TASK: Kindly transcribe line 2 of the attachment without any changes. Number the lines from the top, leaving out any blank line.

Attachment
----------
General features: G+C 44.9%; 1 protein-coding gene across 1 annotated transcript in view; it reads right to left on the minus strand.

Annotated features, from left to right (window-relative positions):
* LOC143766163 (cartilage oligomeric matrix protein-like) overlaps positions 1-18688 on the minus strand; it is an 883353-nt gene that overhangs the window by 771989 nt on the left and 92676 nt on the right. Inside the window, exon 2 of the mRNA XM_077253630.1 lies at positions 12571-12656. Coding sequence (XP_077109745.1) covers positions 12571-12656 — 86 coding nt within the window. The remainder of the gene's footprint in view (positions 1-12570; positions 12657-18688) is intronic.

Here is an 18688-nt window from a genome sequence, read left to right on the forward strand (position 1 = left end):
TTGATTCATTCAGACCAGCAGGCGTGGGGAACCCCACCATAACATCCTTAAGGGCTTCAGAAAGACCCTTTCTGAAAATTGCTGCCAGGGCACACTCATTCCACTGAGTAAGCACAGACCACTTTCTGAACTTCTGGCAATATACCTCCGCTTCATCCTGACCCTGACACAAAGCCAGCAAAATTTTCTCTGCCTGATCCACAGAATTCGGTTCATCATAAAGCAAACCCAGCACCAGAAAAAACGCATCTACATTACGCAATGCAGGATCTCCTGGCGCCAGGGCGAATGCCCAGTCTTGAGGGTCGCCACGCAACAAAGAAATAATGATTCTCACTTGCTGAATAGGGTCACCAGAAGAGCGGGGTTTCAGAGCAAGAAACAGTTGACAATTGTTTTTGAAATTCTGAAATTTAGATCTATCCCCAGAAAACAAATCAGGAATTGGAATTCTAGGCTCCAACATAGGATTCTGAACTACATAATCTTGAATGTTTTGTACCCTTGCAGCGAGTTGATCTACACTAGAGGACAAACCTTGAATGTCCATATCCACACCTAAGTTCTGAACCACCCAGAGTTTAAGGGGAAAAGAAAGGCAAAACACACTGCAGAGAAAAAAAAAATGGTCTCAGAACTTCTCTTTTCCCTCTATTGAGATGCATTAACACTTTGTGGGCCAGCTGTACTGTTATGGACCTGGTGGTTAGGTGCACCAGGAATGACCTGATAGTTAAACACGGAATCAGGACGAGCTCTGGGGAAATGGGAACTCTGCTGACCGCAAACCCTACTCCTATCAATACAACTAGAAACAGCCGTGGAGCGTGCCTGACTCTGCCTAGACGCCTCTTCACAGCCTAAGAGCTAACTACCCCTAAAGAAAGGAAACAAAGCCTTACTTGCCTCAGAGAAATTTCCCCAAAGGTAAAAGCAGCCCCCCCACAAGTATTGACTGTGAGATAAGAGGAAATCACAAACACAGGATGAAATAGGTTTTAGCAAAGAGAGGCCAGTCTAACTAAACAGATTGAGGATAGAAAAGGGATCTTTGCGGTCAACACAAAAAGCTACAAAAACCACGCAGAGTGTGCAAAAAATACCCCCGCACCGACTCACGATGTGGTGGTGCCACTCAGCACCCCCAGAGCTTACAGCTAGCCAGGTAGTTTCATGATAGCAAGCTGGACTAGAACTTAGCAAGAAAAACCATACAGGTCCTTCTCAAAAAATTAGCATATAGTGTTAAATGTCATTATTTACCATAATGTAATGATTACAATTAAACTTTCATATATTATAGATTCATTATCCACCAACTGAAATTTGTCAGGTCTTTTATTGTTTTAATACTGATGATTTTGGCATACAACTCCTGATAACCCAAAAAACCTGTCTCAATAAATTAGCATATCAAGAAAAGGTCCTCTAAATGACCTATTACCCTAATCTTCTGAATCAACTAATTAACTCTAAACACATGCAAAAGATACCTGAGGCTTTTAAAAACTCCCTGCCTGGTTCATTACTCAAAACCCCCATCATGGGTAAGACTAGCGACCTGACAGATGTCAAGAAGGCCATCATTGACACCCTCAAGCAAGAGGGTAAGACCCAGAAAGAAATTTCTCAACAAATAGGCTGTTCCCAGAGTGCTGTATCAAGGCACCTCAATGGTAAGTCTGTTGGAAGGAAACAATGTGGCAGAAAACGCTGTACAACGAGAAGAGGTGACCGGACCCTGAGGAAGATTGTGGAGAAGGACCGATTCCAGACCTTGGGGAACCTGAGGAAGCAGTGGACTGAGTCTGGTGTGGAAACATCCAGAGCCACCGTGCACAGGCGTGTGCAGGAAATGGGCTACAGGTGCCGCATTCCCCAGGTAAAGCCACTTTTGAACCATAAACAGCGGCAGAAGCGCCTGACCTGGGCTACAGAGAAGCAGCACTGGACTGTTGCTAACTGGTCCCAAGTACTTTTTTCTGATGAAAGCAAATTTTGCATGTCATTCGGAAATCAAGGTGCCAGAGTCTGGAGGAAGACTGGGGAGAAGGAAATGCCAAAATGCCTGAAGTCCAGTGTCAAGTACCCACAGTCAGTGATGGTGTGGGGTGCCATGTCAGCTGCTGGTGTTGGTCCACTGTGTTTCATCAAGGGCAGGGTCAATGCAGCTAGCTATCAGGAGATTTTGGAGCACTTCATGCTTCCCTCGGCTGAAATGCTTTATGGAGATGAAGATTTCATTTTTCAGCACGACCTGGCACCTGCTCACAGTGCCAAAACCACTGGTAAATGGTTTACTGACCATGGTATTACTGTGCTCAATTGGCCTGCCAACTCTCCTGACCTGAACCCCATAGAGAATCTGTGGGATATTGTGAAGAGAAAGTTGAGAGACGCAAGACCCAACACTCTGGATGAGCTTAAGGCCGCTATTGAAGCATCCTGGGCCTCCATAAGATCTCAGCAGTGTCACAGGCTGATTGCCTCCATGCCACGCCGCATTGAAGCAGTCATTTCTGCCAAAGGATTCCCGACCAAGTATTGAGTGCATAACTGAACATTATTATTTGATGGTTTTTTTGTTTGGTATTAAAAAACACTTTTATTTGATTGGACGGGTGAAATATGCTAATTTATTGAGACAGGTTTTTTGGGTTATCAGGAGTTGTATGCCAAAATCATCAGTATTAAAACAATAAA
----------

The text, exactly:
Annotated features, from left to right (window-relative positions):